On a phone screen, the logos of Google, Apple, Facebook and Netflix
After two glorious years, the economic crisis has finally caught up with technology companies, especially social networks and large platforms which are facing the beginning of saturation.
Only Amazon and Apple reassured the market a little on Thursday with better-than-expected sales, thanks in particular to the success of their star products.
The e-commerce giant made more than $121 billion in revenue in the second quarter, up 7%.
Its stock jumped more than 10% in electronic trading after the market closed.
Despite inflation driving up the price of fuel, energy and transportation, we are making progress on more controllable costs, Andy Jassy said , the boss of Amazon, quoted in a press release on Thursday.
AWS, its cloud computing service, a world leader in remote computing, earned $19.55 billion in revenue (+33% year-on-year), but its online sales fell 4%, to 50, 9 billion.
In addition, its operating profit – a key indicator of profitability – came out at 3.3 billion dollars, less than half compared to last year.
It hasn't been a golden quarter at all, reacted Andrew Lipsman, analyst at Insider Intelligence. E-commerce business is struggling to return to positive growth, and AWS and advertising are slowing.
Apple reported revenue on Thursday quarterly better than expected (83 billion, up 2%), thanks to continued strong demand for the iPhone.
Sales of Mac computers, iPad tablets and connected objects, on the other hand, fell.
The apple brand had specified in April that the closings of factories in China because of the COVID-19 and the shortage of silicon necessary for the manufacture of the chips were to deprive it of 4 to 8 billion dollars of sales turnover. #x27;business.
But these logistical disruptions were less significant than expected, assured the boss of the group, Tim Cook, during a conference call.
For the current quarter, Amazon and Apple expect stronger sales, despite the negative impact of currency effects.
Intel had a harder time weathering the turmoil.
The American semiconductor giant saw its turnover fall by 22%, to 15.3 billion dollars, and significantly revised its annual forecasts at the decrease.
At issue, according to the boss, Pat Gelsinger, the sudden and rapid decline in economic activity. He also mentioned execution issues on a conference call, including product design.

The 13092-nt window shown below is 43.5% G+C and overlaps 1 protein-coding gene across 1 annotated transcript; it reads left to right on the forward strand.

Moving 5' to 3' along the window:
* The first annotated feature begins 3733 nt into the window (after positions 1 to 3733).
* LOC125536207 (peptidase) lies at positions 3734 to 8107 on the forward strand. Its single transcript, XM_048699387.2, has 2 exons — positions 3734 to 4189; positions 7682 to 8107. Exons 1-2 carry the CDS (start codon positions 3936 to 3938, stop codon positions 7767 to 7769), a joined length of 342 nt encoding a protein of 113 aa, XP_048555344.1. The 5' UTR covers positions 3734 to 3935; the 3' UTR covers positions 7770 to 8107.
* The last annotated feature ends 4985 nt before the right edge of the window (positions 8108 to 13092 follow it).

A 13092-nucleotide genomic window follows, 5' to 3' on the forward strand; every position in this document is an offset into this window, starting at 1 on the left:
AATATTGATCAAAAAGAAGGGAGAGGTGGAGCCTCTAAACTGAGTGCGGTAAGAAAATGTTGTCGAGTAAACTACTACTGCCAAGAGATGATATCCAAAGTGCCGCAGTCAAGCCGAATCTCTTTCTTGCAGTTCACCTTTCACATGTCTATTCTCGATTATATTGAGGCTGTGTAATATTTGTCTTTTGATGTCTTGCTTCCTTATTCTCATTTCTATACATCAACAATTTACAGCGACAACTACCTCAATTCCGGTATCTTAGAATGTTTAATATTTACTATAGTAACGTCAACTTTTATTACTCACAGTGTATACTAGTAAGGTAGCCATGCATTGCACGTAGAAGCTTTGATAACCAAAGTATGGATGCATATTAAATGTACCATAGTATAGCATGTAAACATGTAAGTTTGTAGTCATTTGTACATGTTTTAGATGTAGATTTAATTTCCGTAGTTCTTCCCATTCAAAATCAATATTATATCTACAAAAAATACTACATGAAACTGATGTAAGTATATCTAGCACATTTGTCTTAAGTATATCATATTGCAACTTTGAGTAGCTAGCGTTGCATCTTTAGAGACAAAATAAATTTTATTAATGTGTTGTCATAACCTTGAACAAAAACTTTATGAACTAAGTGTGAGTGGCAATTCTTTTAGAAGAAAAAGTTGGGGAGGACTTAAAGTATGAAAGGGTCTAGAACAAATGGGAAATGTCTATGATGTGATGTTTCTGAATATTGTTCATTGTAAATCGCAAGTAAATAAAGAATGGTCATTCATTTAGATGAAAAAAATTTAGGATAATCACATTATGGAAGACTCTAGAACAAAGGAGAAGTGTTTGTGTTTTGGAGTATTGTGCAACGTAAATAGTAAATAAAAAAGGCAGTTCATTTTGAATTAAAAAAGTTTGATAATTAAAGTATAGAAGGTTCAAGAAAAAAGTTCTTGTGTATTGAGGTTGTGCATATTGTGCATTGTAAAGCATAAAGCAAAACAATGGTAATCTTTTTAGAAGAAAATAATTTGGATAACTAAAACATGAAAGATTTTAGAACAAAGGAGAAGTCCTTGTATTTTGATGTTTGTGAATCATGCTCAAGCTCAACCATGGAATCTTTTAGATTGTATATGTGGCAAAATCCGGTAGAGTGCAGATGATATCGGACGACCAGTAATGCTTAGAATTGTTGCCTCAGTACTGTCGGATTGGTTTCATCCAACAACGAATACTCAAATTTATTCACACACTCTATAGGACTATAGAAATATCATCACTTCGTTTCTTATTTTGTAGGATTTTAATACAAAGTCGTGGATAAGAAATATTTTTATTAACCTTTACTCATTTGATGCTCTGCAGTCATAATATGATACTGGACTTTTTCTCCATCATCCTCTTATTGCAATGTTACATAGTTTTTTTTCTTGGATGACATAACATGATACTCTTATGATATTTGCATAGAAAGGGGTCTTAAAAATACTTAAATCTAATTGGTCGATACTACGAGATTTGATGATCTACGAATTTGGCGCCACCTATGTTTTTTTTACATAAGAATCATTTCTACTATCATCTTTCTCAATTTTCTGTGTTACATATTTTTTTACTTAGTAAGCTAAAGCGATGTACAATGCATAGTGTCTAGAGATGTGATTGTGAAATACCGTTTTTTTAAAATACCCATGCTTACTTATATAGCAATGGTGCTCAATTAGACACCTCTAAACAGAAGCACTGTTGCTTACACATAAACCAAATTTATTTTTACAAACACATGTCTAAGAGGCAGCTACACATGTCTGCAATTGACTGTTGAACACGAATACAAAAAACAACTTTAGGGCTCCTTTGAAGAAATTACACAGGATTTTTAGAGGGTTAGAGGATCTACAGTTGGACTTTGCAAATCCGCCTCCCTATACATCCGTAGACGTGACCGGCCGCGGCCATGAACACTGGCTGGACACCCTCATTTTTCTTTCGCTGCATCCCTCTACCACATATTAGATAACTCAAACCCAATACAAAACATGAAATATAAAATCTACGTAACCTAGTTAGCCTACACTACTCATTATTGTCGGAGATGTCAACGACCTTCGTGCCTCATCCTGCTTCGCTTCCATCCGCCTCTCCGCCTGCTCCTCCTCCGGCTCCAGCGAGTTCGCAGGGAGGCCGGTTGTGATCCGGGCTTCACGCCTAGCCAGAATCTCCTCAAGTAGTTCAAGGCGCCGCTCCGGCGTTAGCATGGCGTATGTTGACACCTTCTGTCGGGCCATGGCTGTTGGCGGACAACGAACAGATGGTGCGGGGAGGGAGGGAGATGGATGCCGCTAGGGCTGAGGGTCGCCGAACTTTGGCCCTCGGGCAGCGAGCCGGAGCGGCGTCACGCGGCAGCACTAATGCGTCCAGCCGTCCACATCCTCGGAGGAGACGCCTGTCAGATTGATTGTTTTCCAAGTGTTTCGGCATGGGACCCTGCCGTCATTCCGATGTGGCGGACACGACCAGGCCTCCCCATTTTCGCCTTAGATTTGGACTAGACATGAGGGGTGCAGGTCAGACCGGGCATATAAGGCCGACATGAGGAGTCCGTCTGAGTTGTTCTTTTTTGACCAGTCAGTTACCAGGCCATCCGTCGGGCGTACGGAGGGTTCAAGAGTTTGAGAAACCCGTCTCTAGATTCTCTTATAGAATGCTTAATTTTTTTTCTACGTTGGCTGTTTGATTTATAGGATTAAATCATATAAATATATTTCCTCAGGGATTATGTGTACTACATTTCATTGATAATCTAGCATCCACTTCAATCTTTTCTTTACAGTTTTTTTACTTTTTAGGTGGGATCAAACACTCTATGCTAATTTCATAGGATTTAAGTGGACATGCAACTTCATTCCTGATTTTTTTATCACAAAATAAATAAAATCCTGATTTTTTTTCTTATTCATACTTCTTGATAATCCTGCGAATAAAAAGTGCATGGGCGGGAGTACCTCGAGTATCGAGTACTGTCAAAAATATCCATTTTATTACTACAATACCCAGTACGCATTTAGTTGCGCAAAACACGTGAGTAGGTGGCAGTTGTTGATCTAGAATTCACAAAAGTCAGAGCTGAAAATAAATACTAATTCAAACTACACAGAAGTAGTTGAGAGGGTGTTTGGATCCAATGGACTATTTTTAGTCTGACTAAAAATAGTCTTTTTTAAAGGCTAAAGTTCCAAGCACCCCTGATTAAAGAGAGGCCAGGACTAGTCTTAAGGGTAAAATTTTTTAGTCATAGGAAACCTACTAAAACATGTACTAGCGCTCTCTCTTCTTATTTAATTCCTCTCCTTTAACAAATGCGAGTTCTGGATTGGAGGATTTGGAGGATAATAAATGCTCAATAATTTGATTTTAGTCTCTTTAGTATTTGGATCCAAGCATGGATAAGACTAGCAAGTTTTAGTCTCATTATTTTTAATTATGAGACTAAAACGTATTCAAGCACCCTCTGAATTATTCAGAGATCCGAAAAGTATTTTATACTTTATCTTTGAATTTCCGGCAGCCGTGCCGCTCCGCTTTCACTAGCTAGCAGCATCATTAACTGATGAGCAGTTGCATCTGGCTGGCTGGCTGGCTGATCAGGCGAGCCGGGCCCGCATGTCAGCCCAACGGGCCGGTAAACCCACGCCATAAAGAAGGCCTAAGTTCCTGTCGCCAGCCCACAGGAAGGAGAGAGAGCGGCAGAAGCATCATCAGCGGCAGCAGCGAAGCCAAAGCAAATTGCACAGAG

In a few months, the economic environment of the technology giants has deteriorated radically.
The health crisis and lockdowns have led to an explosion of online habits, from consumption to work and entertainment.
Today, the digital transition continues – most platforms are gaining new users – but at a slower pace, comparable to that before the COVID-19 pandemic.
Added to this phenomenon are numerous macroeconomic constraints, starting with inflation. Google, Meta (Facebook, Instagram), Snap and Twitter, which depend on advertising, are therefore suffering from cuts in advertisers' marketing budgets.
Amazon and Apple are coping with somewhat reduced demand for certain products and supply chain challenges.
The Seattle group, the second largest employer in the United States behind Walmart, doubled its workforce from 2019 to 2021. It now has 1.52 million people, about 100,000 fewer only at the end of the first trimester.
Other tech companies have moved to slow the pace of hiring, like Google, Microsoft, and Snap. The e-commerce platform Shopify has laid off a thousand people, or 10% of the staff. Netflix, which lost nearly a million subscribers between the end of March and the end of June, laid off more than 400 employees during the same period.
We're going to have to do more with less, Meta boss Mark Zuckerberg said Wednesday after the social media giant saw its quarterly revenue decrease for the first time in its history.
Meta is losing its grip on its huge audience, Insider intelligence analyst Debra Aho Williamson pointed out.
Social platforms are trying to stay ahead of the fierce competition from the popular TikTok app among teens and young adults.
Google posted the slowest year-on-year revenue growth rate since the second quarter of 2020, when advertisers abruptly closed the floodgates at the start of the pandemic.